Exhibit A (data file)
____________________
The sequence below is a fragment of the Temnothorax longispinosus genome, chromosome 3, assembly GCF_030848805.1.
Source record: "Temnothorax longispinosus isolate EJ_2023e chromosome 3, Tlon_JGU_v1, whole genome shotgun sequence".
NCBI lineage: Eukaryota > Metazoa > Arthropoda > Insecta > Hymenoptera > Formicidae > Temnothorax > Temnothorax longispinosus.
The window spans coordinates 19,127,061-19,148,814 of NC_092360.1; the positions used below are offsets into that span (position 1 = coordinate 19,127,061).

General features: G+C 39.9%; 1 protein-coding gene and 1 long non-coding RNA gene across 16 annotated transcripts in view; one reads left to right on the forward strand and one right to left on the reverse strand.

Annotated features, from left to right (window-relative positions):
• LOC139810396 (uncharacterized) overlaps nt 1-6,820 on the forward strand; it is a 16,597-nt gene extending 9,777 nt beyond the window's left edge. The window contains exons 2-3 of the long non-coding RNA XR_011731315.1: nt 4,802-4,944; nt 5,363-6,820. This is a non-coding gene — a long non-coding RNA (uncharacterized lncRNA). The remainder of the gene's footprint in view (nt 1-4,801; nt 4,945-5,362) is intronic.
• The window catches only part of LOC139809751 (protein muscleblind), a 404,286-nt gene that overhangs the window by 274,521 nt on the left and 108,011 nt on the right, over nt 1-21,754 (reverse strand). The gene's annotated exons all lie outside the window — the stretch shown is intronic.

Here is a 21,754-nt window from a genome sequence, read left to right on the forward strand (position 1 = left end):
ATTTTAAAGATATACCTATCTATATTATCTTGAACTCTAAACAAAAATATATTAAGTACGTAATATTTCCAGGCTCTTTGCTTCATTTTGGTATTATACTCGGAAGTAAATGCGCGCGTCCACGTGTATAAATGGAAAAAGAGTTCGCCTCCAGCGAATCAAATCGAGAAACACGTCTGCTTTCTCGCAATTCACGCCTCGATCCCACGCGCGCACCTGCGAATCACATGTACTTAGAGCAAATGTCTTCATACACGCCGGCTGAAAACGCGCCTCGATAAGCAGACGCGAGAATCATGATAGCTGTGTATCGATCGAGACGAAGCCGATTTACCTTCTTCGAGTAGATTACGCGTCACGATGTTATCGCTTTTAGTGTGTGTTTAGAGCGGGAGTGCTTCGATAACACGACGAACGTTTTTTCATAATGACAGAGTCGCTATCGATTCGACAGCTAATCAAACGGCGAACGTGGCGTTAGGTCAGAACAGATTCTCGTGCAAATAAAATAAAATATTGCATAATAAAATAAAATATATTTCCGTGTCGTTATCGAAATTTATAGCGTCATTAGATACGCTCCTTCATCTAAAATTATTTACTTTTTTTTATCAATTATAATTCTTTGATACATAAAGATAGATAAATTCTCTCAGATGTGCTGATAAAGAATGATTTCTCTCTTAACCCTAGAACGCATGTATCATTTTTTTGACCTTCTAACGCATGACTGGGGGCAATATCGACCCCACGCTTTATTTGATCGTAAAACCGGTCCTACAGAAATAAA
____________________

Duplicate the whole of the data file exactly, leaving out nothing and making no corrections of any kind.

The sequence below is a fragment of the Temnothorax longispinosus genome, chromosome 3, assembly GCF_030848805.1.
Source record: "Temnothorax longispinosus isolate EJ_2023e chromosome 3, Tlon_JGU_v1, whole genome shotgun sequence".
NCBI lineage: Eukaryota > Metazoa > Arthropoda > Insecta > Hymenoptera > Formicidae > Temnothorax > Temnothorax longispinosus.
The window spans coordinates 19,127,061-19,148,814 of NC_092360.1; the positions used below are offsets into that span (position 1 = coordinate 19,127,061).

General features: G+C 39.9%; 1 protein-coding gene and 1 long non-coding RNA gene across 16 annotated transcripts in view; one reads left to right on the forward strand and one right to left on the reverse strand.

Annotated features, from left to right (window-relative positions):
• LOC139810396 (uncharacterized) overlaps nt 1-6,820 on the forward strand; it is a 16,597-nt gene extending 9,777 nt beyond the window's left edge. The window contains exons 2-3 of the long non-coding RNA XR_011731315.1: nt 4,802-4,944; nt 5,363-6,820. This is a non-coding gene — a long non-coding RNA (uncharacterized lncRNA). The remainder of the gene's footprint in view (nt 1-4,801; nt 4,945-5,362) is intronic.
• The window catches only part of LOC139809751 (protein muscleblind), a 404,286-nt gene that overhangs the window by 274,521 nt on the left and 108,011 nt on the right, over nt 1-21,754 (reverse strand). The gene's annotated exons all lie outside the window — the stretch shown is intronic.

Here is a 21,754-nt window from a genome sequence, read left to right on the forward strand (position 1 = left end):
ATTTTAAAGATATACCTATCTATATTATCTTGAACTCTAAACAAAAATATATTAAGTACGTAATATTTCCAGGCTCTTTGCTTCATTTTGGTATTATACTCGGAAGTAAATGCGCGCGTCCACGTGTATAAATGGAAAAAGAGTTCGCCTCCAGCGAATCAAATCGAGAAACACGTCTGCTTTCTCGCAATTCACGCCTCGATCCCACGCGCGCACCTGCGAATCACATGTACTTAGAGCAAATGTCTTCATACACGCCGGCTGAAAACGCGCCTCGATAAGCAGACGCGAGAATCATGATAGCTGTGTATCGATCGAGACGAAGCCGATTTACCTTCTTCGAGTAGATTACGCGTCACGATGTTATCGCTTTTAGTGTGTGTTTAGAGCGGGAGTGCTTCGATAACACGACGAACGTTTTTTCATAATGACAGAGTCGCTATCGATTCGACAGCTAATCAAACGGCGAACGTGGCGTTAGGTCAGAACAGATTCTCGTGCAAATAAAATAAAATATTGCATAATAAAATAAAATATATTTCCGTGTCGTTATCGAAATTTATAGCGTCATTAGATACGCTCCTTCATCTAAAATTATTTACTTTTTTTTATCAATTATAATTCTTTGATACATAAAGATAGATAAATTCTCTCAGATGTGCTGATAAAGAATGATTTCTCTCTTAACCCTAGAACGCATGTATCATTTTTTTGACCTTCTAACGCATGACTGGGGGCAATATCGACCCCACGCTTTATTTGATCGTAAAACCGGTCCTACAGAAATAAA